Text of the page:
Saudi activists call for release of detainees



The Interior Ministry arrested 10 men it said had collected donations and given them to “suspicious elements”.



Interior and security apparatus sources suggested this involved helping insurgents in Iraq. No formal charges have been laid.



Lawyers and colleagues of the men have said the arrests were designed to scupper plans to set up a political group. Saudi Arabia has no parties or elections to its parliament, and political life is dominated by the ruling Al Saud family.



“These men have spent more than six months in detention pending investigations and we demand their release according to the penal code,” said a statement signed by 76 well-known figures in Saudi society, including liberal, Islamist and Shia activists.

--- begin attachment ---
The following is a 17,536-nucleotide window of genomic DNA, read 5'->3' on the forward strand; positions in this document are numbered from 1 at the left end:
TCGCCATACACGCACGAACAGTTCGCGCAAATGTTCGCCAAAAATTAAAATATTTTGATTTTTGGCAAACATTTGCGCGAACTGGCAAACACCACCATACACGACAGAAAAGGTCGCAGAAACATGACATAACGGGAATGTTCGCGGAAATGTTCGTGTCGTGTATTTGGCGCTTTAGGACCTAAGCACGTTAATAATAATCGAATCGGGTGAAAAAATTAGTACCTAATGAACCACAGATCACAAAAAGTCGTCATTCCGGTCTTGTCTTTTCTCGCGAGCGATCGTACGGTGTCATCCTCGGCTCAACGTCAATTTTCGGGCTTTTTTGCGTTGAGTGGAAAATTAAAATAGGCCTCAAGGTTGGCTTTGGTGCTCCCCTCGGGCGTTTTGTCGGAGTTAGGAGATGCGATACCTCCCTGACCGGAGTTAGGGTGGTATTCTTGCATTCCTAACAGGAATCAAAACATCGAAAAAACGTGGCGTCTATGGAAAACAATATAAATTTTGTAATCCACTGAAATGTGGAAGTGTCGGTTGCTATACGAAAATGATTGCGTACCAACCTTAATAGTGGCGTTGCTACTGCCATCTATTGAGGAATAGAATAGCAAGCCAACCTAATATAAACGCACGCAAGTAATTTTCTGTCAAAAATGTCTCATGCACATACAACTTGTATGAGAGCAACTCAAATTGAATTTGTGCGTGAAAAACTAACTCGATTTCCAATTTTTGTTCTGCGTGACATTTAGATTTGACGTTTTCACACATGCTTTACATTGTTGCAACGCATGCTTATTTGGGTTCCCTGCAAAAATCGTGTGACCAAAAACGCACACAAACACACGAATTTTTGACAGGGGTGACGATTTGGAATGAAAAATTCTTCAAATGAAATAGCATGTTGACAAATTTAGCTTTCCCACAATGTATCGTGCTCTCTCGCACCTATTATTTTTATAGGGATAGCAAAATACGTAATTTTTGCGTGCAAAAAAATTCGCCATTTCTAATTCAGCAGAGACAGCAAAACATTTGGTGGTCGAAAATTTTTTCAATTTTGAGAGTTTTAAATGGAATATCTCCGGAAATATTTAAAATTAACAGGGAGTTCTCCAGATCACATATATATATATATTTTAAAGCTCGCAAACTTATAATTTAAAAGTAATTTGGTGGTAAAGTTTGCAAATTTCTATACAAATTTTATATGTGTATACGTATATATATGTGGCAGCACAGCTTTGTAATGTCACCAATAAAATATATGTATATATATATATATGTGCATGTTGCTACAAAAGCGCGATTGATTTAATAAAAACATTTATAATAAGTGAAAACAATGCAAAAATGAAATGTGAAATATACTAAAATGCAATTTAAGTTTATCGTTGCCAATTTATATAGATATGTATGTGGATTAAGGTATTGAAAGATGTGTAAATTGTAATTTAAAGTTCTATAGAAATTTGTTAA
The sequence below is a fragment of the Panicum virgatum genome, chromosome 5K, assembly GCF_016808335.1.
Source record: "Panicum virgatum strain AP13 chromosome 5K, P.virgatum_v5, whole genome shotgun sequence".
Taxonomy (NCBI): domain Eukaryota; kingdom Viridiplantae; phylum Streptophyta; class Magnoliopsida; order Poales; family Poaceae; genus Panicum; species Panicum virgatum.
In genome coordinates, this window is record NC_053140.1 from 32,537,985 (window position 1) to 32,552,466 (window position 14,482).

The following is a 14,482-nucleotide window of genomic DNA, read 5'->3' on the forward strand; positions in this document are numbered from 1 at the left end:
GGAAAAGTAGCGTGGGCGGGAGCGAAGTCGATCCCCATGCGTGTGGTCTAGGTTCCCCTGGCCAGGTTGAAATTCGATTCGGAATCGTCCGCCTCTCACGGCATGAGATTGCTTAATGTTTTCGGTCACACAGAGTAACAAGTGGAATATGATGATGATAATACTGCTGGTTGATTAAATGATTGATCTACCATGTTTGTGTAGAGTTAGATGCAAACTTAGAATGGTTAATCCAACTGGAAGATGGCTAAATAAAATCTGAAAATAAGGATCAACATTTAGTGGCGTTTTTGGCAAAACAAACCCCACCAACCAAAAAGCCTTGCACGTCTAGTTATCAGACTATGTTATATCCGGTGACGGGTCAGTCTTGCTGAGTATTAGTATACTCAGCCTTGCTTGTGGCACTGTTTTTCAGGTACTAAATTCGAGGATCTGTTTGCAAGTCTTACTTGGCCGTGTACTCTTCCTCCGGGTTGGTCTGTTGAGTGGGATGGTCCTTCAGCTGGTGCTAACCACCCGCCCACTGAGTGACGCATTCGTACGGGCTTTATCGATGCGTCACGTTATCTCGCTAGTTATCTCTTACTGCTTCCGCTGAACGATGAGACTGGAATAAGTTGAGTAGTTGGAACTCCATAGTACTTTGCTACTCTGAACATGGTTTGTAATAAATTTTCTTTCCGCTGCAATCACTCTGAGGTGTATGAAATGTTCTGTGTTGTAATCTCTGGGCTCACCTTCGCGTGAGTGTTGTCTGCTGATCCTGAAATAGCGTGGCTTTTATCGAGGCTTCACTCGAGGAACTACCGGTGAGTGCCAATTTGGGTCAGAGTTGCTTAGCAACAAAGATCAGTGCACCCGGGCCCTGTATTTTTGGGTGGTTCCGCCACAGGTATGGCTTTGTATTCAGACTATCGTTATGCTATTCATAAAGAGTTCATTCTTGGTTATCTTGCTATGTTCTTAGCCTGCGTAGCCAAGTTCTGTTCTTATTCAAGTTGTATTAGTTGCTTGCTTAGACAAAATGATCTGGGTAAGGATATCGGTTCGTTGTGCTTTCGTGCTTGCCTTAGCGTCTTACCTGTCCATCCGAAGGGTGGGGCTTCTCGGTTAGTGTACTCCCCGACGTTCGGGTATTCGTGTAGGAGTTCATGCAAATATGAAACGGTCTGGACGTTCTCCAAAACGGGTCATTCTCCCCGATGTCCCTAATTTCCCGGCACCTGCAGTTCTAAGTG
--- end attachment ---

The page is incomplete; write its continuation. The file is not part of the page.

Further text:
The statement said regulations require prosecutors to extend detention without charge after the expiry of six months, file a formal indictment, or release the men.



The statement came in the form of a letter addressed to the Human Rights Commission which answers directly to King Abdullah.



The men arrested in February are mainly Islamist reformers who have signed reform petitions to the royal family in the past and some have been detained for their activities before.



King Abdullah is viewed by many Saudis as a supporter of some political reforms but diplomats say his room for manoeuvre is hindered by opposition from powerful members of the royal family. His half-brother Prince Nayef is Interior Minister.



Saudi print and television media, which includes many pan-Arab outlets, have not reported the detentions or efforts to release the men. Saudi Arabia is the world’s largest oil exporter and a close US ally.


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